Driving across the Severn Bridge spanning the river of the same name, which separates England from Wales, you are met with the sign Croeso i Gymru – “Welcome to Wales”. Josh, 14, and Tani, 11, loved another Welsh phrase, Gwlad hud a lledrith – “The land of magic and enchantment” – as Pembrokeshire in West Wales is known. This legendary home of King Arthur was to live up to its name as we travelled its length and breadth.
Just over the Severn Bridge, we turned off to Chepstow Castle, the first of dozens of ancient strongholds we explored. Dating from 1067, this grand castle, high on a cliff above the Wye River, has a tumultuous history. We were lucky enough to visit on a Sunday, when local re-enactors, dressed as mediaeval knights, thunder amid the ruins on equally grandly dressed horses.
Following the road running parallel to the Wye River, we visited Tintern Abbey, founded in 1131. The lovely abbey has terrific audio tours, which enthralled the children as, wandering among the ruins, they learnt about the austere lives of long-dead monks.
The nearby village of St Briavels is home to St Briavel’s Castle, voted by the kids as their all-time favourite YHA hostel. Originally built as a hunting lodge for King John in 1205, the castle has 70 dormitory beds in rooms that echo with the past.
We discovered many more gems, like Dore Abbey, founded in 1147, in the village of Abbey Dore, and Arthur’s Stone, a Neolithic tomb in the hills surrounding the Golden Valley.
In the village of Pembridge, we strolled among a breathtaking array of Tudor buildings, like dolls’ houses, in a main street that hasn’t changed for centuries. Driving through the tiny town of Bredwardine, we happened on a country fair, where people dressed in Victorian clothes watched old-fashioned Punch and Judy shows and played quoits. Smiling locals served “cream teas” (scones, jam and cream) at the Norman church, and chatted to the children.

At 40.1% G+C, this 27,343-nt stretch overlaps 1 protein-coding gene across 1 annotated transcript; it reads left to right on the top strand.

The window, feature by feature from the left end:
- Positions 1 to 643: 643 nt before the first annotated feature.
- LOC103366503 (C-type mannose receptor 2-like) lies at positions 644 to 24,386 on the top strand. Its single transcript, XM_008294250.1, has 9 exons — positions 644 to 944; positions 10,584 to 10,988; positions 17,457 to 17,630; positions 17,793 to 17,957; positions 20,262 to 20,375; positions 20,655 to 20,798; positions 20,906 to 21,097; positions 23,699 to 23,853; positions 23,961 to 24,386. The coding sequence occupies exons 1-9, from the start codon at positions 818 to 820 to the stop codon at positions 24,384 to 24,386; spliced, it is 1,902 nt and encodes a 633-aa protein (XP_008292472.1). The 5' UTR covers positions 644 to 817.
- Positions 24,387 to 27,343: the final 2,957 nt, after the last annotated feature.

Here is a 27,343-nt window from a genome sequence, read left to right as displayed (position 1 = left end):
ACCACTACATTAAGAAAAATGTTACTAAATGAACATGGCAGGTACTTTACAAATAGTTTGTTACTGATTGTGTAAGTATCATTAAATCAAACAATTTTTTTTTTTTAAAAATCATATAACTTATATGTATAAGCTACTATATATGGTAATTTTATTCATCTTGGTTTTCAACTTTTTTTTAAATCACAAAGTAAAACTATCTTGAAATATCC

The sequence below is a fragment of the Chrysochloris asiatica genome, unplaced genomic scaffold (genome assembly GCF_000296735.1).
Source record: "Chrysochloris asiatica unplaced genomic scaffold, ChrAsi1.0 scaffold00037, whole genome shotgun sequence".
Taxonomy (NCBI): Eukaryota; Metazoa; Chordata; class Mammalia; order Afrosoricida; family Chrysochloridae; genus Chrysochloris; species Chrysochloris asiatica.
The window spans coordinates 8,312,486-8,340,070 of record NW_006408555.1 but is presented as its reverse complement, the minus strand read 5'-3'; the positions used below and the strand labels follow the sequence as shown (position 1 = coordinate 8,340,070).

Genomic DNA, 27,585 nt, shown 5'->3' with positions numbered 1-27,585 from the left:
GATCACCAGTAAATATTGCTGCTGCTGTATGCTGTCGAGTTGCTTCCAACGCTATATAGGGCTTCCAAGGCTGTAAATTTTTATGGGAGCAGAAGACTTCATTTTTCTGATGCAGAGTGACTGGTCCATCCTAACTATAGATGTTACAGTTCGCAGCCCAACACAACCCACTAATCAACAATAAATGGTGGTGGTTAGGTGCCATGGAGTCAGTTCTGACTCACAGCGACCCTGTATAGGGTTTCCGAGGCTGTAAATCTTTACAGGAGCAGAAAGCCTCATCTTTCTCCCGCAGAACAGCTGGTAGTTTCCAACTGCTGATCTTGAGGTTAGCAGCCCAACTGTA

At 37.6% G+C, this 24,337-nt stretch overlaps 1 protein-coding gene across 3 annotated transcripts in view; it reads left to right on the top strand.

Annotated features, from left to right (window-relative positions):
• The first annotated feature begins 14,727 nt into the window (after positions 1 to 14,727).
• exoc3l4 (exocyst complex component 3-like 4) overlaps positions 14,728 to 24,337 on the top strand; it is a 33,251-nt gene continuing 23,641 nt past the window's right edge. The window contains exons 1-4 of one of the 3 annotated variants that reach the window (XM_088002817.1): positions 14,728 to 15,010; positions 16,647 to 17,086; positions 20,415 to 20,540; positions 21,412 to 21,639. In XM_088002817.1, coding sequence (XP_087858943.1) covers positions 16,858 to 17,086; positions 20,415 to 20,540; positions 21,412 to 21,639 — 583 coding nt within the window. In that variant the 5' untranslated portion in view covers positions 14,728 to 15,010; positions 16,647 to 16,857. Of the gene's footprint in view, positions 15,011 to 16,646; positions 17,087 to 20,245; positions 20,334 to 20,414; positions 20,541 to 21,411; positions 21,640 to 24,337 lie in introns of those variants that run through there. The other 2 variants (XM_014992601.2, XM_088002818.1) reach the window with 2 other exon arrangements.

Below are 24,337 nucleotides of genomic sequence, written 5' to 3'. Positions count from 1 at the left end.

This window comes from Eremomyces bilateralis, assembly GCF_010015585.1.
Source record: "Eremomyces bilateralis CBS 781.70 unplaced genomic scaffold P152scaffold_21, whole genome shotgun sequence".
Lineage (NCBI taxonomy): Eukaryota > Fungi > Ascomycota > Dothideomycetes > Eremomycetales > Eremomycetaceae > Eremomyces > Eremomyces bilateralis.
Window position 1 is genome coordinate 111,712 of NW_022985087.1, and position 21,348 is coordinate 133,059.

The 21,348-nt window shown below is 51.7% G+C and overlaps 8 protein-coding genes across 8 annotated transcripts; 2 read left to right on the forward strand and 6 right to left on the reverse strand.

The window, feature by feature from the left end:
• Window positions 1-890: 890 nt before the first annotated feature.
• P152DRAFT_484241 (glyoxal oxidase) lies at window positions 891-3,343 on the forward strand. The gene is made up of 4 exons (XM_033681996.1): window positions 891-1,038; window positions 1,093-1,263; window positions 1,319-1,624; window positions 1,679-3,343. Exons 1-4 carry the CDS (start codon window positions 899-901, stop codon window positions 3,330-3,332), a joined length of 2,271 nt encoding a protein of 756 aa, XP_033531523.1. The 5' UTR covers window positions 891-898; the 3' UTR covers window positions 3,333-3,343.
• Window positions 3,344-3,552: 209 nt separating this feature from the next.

Tretower Court and Castle, situated amid rolling green hills in the beautiful valley of Usk, provided another fascinating history lesson. You can touch the Middle Ages on the oak beams of the 14th century manor, one of Wales’ best-preserved mediaeval buildings.
Equally well-preserved is the ancient town of Caerleon, which in AD 74 was the main administrative centre for the Roman army in Wales. You can see the remains of the settlement – one of Britain’s most important Roman sites – including baths and a 6000-seat amphitheatre. King Arthur is believed by many to have arrived at Caerleon in the late 5th or early 6th century AD, with the amphitheatre being the site of his “round table”. The Legionary Museum (free entry) has a terrific display of Roman artefacts.
In the northeast, the ruins of Castell Dinas Bran in Llangollen are so magical you can believe the truth of one of the legends – that the Holy Grail was actually here. If you close your eyes at spectacular Raglan Castle in Monmouthshire, you feel whisked away to the days of knights, while the romantic ruins of White Castle, near Abergavenny, are so peaceful, they seem suspended in time.